DragonBox BIG NumbersSpring 2017 Mobile Apps
DragonBox Big Numbers is a compelling, even addictive, opportunity for kids to practice counting, addition, and subtraction of increasingly large numbers. Starting with only a single apple tree bearing three fruits, players collect and exchange items to build up a whole world. They plant more trees and exchange apples for coins and gems that open new areas, then smash rocks, go fishing, and chase bees to collect even more items that can be exchanged for bigger and better places.
As items are collected, they must be tallied. Initially, players work with manipulatives to group the items into tens or hundreds as needed, then swing them down into the answer row, where the game provides numbers to trace. This allows beginners in big-number math to practice forming numerals and to learn simple regrouping. As the game progresses, the number of items increases rapidly; players quickly reach the level of two- and three-digit addition and over time can work up to four- or five-digit arithmetic. Similarly, when items are exchanged, players must perform the subtraction to complete the transaction. The game gradually incorporates non-manipulative, column-based mathematics; this will be a challenge for the younger users, but parents of more experienced mathematicians may wish there were even more of the advanced problems.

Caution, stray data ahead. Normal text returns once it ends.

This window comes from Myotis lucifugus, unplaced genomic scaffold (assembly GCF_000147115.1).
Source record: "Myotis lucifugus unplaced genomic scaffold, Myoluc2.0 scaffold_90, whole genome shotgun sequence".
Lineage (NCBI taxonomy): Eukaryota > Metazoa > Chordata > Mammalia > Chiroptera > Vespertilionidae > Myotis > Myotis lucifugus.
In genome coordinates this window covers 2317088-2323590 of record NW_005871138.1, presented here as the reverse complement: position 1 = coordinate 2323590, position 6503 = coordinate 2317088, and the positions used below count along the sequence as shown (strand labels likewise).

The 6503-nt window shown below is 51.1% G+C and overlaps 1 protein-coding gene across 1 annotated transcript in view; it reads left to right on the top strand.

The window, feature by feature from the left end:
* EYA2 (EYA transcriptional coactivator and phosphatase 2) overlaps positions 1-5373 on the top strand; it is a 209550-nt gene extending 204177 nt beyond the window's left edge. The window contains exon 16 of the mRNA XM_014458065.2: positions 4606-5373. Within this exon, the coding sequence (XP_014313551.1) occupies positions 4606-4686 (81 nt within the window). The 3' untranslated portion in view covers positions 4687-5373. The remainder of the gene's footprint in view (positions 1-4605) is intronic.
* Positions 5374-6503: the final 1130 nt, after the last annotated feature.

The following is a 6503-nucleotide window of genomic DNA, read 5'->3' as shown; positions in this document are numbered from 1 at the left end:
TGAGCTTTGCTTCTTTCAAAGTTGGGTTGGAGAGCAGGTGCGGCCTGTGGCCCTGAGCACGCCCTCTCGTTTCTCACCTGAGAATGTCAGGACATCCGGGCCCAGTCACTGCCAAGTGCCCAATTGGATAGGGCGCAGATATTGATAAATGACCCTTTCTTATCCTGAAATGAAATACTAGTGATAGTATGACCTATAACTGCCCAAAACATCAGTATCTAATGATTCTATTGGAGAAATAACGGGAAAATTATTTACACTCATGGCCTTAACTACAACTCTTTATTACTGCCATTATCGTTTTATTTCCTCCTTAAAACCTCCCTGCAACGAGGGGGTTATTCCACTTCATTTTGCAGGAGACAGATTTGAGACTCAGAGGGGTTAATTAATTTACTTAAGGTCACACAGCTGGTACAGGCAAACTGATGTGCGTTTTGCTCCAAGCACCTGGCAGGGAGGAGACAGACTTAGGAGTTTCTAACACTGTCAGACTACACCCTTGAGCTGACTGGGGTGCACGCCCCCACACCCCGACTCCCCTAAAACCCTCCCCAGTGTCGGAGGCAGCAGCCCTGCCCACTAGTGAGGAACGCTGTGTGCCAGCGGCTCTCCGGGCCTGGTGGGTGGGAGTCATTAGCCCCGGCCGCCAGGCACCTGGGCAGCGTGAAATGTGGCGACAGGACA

Kids have to make strategic economic decisions as the game goes on. Is it worth spending the coins on another tree, or is the fishing center more important to build right now? Does it make sense to use apples to buy rocks and use the rocks to buy coins, or to use apples to buy coins directly? Players have the opportunity to build a couple of homes for the fuzzy characters in the game world and use the game currency to furnish the homes; kids have to decide if the reward of the home item is worth the delay in other game progress.
The game's addictive nature is both its strength and its biggest drawback. Even kids (and parents) who don't need the math practice will be compelled to spend time in this app; parents will need to set hard limits to keep game time in check (this will also serve to keep the game fresh for kids). It is also a concern that more time within the game is spent on collection activities than on actual arithmetic; it is possible to get by on only one or two problems a minute, many of which are just quick additions. Bottom line? This is a game kids will genuinely want to play.